HomeInfraGRC: Russia’s grain theft may qualify as war crime

GRC: Russia’s grain theft may qualify as war crime


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MOSCOW, RUSSIA — Russia’s alleged theft of Ukrainian grain during the 21 months it has been at war with Ukraine does not fit the definition of military necessity and likely constitutes the war crimes of starvation and pillage, according to the Global Rights Compliance (GRC), a Netherlands-based non-profit law firm.

The systematic grain extraction by Russian forces and affiliated actors involves the large-scale control of grain elevators, road and rail infrastructure and the use of port facilities in occupied territories, resulting in a highly organized system of appropriation, the GRC said.

“Most of the Ukrainian grain facilities seized were privately owned by Ukrainian corporations, including Nibulon and Agrotron,” the GRC said. “Such conduct does not fit the definition of military necessity or the heightened threshold of imperative military necessity, further reinforcing that the conduct highly likely constitutes the war crime of pillage.”

It said Russia “pre-planned” to pillage over $1 billion of Ukrainian grain per year to fund its invasion of Ukraine, which began on Feb. 22, 2022. The GRC noted that collected evidence “indicates Russia’s detailed and expansive plan to steal 12,000-tonnes-a-day of grain and fill Russian war chest with profits.”

“In both seizing the grain and profiting from its export, one of Russia’s goals appears to have been to fund its own war effort, even in part, through purposefully denying food to civilian populations — in this case affected civilians in third states for whom the grain was destined,” the GRC said. “Such conduct may fall within the prohibition of using starvation as a method of warfare.”

With respect to modalities for accountability, the GRC noted that the European Union’s restrictive measures in respect of actions undermining or threatening the territorial integrity, sovereignty and independence of Ukraine may be expanded to include individuals and entities involved in the illicit extraction and seizure of grain in Luhansk and Zaporizhzhia provinces, including high-ranking officials, businesspeople, banks and financial institutions.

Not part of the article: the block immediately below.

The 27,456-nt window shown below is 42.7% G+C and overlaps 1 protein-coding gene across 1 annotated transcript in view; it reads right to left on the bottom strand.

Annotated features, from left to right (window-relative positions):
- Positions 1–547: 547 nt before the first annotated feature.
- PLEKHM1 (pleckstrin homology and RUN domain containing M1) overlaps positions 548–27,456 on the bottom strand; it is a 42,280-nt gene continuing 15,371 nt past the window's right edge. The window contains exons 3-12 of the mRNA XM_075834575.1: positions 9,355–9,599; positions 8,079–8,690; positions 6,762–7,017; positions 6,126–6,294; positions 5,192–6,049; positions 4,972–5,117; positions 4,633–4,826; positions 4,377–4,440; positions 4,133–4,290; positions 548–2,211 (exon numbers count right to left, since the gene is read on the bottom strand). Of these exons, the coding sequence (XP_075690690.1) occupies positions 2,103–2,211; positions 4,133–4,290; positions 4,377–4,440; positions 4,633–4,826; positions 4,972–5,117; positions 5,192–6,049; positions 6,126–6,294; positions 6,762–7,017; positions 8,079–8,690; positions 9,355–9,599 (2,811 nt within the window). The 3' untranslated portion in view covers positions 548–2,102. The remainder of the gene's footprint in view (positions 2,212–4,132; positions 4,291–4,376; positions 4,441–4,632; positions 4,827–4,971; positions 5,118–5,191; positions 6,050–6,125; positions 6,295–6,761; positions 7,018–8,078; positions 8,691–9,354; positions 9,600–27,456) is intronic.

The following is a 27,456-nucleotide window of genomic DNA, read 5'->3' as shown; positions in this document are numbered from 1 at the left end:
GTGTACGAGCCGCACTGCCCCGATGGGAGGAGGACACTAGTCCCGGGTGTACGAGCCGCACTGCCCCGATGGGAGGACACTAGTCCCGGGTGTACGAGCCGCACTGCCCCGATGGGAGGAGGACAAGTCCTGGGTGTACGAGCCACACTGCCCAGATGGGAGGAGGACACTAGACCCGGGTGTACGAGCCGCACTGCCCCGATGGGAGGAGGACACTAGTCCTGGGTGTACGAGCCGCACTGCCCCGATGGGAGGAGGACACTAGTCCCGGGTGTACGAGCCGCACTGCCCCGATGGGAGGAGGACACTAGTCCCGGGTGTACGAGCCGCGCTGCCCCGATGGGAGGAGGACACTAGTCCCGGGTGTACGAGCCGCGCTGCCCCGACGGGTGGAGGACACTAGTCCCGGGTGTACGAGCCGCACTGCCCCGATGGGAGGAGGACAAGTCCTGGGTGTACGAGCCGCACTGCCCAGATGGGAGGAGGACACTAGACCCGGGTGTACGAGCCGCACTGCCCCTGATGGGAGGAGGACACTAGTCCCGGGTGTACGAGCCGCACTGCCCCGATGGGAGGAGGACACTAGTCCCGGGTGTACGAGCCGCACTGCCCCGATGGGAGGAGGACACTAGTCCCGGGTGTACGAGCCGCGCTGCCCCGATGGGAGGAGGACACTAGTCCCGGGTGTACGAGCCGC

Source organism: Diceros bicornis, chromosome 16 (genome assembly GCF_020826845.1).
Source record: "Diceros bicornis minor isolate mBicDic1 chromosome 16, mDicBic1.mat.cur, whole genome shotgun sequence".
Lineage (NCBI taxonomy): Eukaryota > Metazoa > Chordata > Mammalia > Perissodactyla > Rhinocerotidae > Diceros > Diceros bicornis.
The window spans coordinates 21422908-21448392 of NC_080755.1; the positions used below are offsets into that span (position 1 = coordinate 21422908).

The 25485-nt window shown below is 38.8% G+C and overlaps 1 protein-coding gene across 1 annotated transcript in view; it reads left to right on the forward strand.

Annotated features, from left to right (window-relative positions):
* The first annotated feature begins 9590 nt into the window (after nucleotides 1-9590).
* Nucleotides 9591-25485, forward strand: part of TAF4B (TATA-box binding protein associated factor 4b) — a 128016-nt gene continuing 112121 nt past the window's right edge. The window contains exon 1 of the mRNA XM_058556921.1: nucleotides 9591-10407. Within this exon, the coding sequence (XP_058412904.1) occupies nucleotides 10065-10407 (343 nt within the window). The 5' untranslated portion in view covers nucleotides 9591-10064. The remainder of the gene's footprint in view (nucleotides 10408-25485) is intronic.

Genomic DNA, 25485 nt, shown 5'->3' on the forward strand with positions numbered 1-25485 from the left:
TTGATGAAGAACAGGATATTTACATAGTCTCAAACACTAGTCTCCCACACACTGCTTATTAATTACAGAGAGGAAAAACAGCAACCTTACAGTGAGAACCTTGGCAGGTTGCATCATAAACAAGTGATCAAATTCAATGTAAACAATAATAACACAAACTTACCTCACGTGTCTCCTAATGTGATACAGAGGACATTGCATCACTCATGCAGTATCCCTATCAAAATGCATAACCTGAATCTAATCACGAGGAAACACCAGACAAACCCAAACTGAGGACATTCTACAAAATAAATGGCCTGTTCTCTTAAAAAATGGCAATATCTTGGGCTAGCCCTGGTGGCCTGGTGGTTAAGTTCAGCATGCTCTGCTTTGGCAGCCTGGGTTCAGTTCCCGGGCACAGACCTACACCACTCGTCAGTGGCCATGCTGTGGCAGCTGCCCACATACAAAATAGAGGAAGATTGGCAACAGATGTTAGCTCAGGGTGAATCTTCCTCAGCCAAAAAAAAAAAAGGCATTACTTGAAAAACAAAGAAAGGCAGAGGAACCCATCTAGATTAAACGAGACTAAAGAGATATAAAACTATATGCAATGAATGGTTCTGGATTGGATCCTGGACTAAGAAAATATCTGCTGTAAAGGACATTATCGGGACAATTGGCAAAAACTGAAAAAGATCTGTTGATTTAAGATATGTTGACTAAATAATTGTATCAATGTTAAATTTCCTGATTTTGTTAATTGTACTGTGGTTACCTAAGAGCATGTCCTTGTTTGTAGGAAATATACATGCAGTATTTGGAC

In addition to the mounting evidence that it has stolen large amounts of Ukrainian grain, Russia initially blockaded the Black Sea during the first five months of its invasion, preventing Ukraine from shipping grain through its ports. Then, the Black Sea Grain Initiative, a deal involving the United Nations and Turkey, as well as Ukraine and Russia, entered into force on July 22, 2022, guaranteeing security for vessels carrying grains and oilseeds. 

However, Russia withdrew from the agreement on July 17 of this year, claiming that the series of demands it had issued had not been met, and began bombing grain infrastructure throughout Ukraine, which traditionally has been one of the world’s largest corn and wheat exporters. Ukraine has countered by setting up a new route out of the Port of Odesa in which ships proceed into the waters of NATO members Romania, Bulgaria and Turkey and out toward the Mediterranean Sea.

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